What’s Ubisoft’s strategy going into Q4 and 2011? You’ve got a fairly diverse set of games on the slate ahead of you.
The number of players is increasing tremendously and so it’s very important to have games for all those new audiences. But at the same time gamers are now buying fewer games and only focusing on the biggest titles, so we have to make sure that all of ours are at the highest standard.
Overall, we are actually making fewer games but are trying to increase the quality of them.
That’s why we continue to make products for casual gamers, with dancing games that are very popular this year – especially in the UK – and on the other side there are high-end games such as Assassin’s Creed and Driver, which is coming at the beginning of next year. The 3DS is also coming next year and that is a really good step in making sure we can be more immersed in game; I’m really looking forward to that.
Just Dance 2 has just hit the charts – that franchise has had an incredible 12 months. Were you surprised by its success?
Yes, very much. We loved the original concept; it was very successful as a mini-game in Rayman Raving Rabbids and was played a lot in that game, so we knew that there was more to get from the idea. But it went on to sell over four million units. And I can tell you – that was not in our expectations.
So did you have to move fast to bring Just Dance 2 to market?
No. Just Dance 2 was well on the way following the original, and we had enough time to improve the experience. We’re confident players will love it – it’s a real high-quality game, with some great additions.
Music games have had mixed fortunes of late. Are you worried a similar slump could hit Just Dance and the Michael Jackson titles?
These games offer a different way to experience music, I think. Music is extremely powerful and brings a lot of pleasure to people. But allowing you to perform at the same time as listen – you’re actually getting a deeper connection with the artist that created it. I think it enables users to have a better experience this way.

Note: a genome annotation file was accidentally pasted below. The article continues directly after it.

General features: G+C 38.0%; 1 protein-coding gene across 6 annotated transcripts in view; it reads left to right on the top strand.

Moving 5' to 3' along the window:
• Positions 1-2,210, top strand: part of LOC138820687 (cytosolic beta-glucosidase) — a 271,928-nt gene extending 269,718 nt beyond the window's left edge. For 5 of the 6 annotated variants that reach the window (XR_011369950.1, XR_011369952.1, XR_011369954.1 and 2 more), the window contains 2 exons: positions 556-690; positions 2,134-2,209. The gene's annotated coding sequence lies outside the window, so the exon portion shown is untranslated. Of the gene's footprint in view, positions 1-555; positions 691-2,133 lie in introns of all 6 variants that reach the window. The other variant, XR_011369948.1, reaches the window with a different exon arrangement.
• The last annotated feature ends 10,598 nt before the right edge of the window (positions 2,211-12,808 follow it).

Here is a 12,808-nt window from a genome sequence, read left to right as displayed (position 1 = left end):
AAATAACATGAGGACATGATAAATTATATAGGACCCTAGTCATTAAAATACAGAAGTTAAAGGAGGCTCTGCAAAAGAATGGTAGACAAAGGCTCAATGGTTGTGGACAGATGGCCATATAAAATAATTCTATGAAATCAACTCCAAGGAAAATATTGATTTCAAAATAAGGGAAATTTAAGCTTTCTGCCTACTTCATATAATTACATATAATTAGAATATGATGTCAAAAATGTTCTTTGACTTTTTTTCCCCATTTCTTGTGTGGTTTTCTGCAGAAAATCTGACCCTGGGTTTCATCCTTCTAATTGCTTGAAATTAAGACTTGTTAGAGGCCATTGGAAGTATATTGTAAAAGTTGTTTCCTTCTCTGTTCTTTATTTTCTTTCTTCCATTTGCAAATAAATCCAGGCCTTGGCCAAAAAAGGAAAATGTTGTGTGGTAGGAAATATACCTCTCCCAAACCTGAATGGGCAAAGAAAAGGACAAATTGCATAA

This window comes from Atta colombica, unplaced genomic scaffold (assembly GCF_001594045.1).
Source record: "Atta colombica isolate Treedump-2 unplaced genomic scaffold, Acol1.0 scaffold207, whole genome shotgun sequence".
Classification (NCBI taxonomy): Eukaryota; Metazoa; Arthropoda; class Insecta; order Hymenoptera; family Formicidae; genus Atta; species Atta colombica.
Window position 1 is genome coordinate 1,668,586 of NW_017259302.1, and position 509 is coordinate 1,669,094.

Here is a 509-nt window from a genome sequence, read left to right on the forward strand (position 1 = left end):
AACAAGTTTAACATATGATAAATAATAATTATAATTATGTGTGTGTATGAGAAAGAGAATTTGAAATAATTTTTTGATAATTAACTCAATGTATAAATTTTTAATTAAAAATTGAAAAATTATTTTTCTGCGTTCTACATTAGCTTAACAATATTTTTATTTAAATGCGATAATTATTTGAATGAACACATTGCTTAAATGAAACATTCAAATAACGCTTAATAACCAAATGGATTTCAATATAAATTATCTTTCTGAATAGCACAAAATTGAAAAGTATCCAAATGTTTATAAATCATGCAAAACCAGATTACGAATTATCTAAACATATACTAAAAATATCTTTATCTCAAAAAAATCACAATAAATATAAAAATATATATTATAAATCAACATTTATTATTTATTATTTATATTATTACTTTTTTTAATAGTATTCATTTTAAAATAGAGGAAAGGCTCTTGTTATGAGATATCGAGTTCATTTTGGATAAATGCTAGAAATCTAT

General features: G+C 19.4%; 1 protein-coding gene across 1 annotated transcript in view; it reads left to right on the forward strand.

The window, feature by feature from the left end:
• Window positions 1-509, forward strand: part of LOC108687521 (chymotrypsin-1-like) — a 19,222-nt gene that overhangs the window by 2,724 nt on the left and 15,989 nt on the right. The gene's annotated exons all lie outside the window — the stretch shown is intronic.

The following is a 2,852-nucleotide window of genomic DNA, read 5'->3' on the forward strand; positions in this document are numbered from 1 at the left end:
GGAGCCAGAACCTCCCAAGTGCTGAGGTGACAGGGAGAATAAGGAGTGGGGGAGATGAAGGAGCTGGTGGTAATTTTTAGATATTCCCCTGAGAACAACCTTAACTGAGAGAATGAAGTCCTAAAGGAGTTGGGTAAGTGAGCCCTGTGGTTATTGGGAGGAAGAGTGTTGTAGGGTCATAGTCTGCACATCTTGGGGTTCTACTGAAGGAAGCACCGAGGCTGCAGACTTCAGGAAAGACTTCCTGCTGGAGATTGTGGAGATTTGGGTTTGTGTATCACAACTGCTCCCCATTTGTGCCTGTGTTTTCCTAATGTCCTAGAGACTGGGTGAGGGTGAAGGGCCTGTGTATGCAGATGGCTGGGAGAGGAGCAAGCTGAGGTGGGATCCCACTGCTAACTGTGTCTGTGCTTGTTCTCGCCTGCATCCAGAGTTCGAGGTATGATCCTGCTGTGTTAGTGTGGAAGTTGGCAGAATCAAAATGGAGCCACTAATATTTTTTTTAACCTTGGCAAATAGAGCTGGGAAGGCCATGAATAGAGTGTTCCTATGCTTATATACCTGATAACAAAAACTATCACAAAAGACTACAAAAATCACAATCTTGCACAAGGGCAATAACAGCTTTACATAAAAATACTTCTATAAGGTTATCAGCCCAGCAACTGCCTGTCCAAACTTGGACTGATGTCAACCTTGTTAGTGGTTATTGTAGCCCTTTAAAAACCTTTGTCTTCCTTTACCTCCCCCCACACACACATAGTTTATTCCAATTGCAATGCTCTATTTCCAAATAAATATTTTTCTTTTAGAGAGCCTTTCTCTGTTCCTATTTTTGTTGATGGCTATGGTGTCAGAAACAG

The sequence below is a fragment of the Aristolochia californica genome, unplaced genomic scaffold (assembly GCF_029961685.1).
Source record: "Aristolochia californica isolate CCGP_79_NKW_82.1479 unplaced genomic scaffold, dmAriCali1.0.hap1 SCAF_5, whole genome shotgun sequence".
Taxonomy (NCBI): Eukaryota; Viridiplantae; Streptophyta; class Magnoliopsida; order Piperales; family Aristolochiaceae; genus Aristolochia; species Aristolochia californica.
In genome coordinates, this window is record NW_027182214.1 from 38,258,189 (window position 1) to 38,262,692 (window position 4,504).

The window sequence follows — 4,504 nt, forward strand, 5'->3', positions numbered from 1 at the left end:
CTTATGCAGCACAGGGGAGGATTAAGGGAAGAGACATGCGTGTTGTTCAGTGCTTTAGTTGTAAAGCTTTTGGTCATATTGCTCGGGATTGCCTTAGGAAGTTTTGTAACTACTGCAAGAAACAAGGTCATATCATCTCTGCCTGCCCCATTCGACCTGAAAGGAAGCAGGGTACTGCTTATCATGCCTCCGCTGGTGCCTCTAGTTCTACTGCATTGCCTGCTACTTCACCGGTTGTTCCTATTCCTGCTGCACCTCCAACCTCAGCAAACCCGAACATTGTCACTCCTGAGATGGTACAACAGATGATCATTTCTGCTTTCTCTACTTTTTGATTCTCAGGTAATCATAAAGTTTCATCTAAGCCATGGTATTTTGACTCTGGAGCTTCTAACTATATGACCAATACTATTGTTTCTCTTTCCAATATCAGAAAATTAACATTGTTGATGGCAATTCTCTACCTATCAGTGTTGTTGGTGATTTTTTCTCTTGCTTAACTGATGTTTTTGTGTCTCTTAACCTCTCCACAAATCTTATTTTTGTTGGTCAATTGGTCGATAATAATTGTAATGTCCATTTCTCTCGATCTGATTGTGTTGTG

Just Dance’s success makes you one of the few third-party successes on Wii lately. What’s your secret?
It’s because we were early on the machine. And in being early we were able to catch those customers and make money and continue to invest.
It will be the same story on 3DS. We want to experiment with new technologies such as the 3DS early to see what we can do with it. We’ve put a lot of development resource behind it to make sure we have devised high quality projects early on. That in turn will help us to create better games in the following year. The quicker you master 3D, the better the games you can produce.
Coming into a market early means you learn more than if you waited. Look at Avatar – that was the first 3D console game. And now we know the technology, we know what we can do – and what we must not do as well. Certainly, for 3D in the home once that picks up we will be immersed in proper 3D projects very quickly.
Ubi is also first in with both Kinect and Move games. Which do you think will offer the bigger addressable market?
I think it will be very interesting to see what happens in the US and Europe. I don’t like to say who will win, but I think one will win in one territory and one in the other.
Overall, the new machines are very good because they give a chance for more people to play. Nintendo showed that it can make lots of money and also serve lots of customers, so now everybody wants that part of the cake.
So that’s what we love – it’s not just an investment in this generation, it’s building the next one too. The next generation of consoles will automatically use all of these motion-sensing innovations and so a lot more people will be able to play with the next generation of consoles.
Ubisoft has made a steady ascent up the publisher rankings in the last five years. What’s your objective for the end of 2010?
It depends. Last year we were No.3 but this year we have to wait until the end of the year to know where we will be. Our position usually depends very much on when Take-Two releases a new Red Dead or GTA. But if Assassin’s Creed: Brotherhood does well at the end of the year as we expect, we should be able to move up the list. Right now we are between No.3 and No.4.
We are, overall, in great shape – we have doubled the size of the company in the last five years. We have seen very good business growth.